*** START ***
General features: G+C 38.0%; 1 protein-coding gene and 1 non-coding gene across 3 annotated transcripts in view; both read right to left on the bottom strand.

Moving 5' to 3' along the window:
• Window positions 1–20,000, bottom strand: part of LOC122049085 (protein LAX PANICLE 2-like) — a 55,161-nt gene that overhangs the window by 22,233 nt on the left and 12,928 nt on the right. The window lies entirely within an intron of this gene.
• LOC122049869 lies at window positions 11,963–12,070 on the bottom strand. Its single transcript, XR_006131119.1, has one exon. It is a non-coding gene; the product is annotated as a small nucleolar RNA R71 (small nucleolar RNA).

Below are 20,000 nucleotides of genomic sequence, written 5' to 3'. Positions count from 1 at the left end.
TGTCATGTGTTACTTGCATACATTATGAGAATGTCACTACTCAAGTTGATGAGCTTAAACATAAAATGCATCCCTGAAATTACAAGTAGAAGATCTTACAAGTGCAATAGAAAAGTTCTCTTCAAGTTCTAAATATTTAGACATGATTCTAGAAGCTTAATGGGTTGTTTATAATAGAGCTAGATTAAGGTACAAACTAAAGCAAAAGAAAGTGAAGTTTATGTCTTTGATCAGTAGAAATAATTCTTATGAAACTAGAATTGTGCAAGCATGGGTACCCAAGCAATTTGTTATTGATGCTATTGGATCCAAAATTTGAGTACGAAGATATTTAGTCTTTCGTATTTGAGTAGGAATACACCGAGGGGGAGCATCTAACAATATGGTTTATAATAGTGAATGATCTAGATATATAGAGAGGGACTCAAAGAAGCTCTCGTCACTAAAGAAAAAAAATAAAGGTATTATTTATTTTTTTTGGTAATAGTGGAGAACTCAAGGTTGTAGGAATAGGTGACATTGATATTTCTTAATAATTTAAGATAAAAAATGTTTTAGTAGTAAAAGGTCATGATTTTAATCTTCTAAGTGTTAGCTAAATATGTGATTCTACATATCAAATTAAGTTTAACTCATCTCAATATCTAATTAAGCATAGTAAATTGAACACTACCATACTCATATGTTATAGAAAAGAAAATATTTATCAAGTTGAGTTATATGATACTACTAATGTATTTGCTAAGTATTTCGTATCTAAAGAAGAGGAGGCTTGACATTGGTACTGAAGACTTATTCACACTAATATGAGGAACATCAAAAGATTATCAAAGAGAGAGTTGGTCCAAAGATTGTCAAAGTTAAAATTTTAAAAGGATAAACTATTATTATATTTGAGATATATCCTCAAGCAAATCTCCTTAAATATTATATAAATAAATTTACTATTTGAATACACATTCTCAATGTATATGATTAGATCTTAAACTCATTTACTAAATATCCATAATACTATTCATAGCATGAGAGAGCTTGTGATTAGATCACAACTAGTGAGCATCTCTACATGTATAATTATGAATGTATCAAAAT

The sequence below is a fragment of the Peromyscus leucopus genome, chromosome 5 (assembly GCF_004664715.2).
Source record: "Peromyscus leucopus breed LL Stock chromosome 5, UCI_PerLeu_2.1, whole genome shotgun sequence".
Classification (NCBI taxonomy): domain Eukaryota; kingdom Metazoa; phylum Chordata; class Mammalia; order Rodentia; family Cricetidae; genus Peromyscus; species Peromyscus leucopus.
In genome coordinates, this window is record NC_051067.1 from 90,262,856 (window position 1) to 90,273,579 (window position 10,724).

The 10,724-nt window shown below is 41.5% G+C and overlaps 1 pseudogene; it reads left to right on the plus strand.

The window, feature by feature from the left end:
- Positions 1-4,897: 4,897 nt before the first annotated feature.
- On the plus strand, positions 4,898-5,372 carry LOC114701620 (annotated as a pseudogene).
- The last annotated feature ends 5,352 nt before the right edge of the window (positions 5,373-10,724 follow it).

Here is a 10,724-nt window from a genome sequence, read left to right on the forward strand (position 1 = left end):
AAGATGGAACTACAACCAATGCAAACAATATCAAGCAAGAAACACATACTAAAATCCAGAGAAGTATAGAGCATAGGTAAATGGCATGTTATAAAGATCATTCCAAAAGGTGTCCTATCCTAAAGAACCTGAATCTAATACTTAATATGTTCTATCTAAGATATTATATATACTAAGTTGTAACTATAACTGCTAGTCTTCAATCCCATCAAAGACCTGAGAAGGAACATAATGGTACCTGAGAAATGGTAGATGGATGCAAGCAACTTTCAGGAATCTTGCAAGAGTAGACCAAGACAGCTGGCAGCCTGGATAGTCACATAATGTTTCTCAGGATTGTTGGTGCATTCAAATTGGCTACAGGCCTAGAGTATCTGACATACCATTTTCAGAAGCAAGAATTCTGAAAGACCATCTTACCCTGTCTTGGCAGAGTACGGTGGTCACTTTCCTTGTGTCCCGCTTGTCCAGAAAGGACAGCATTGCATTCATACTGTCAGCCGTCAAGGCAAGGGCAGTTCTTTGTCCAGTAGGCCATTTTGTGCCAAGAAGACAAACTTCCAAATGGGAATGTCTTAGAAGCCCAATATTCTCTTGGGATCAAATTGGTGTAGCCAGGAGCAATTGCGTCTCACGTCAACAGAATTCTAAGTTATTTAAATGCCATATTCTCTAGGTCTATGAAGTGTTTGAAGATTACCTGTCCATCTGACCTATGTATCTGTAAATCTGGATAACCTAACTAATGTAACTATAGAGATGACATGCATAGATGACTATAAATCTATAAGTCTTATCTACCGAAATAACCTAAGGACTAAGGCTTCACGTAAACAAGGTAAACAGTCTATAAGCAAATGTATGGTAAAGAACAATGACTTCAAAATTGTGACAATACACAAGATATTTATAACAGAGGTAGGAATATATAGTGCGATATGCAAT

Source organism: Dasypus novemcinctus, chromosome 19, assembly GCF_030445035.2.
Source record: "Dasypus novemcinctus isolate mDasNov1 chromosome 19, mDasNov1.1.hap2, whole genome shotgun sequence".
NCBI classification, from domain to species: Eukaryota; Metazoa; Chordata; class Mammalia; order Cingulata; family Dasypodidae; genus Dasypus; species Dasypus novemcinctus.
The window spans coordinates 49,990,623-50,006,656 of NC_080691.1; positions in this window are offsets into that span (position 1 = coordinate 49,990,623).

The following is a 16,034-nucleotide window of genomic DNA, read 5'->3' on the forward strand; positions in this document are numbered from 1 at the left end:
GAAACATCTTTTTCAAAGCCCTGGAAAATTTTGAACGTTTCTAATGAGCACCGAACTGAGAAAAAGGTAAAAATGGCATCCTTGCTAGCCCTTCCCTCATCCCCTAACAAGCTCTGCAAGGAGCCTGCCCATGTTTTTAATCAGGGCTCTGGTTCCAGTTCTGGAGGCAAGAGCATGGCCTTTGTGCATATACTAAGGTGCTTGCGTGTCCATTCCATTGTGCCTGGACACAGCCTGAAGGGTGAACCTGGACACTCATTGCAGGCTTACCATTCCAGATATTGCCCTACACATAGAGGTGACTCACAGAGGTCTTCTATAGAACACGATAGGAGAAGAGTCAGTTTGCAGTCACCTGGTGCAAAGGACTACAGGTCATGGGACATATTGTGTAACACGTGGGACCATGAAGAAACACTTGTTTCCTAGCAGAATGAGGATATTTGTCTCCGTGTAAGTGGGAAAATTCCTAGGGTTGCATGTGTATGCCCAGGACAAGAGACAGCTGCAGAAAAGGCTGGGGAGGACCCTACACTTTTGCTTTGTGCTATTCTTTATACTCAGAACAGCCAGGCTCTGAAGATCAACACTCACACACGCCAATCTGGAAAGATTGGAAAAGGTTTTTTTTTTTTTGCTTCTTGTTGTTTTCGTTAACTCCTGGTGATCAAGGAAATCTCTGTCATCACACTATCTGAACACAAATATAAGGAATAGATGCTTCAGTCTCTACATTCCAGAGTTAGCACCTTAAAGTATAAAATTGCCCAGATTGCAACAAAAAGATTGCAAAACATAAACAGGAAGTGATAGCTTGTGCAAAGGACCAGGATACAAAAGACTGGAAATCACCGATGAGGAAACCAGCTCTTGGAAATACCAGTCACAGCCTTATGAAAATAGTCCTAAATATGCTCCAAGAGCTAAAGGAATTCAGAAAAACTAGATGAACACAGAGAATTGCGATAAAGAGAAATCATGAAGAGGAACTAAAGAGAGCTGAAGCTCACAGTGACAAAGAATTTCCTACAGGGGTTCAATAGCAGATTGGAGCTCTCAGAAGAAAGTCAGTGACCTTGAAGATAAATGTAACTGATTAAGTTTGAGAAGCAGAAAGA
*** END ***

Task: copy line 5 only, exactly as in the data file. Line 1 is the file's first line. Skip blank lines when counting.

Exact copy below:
Below are 20,000 nucleotides of genomic sequence, written 5' to 3'. Positions count from 1 at the left end.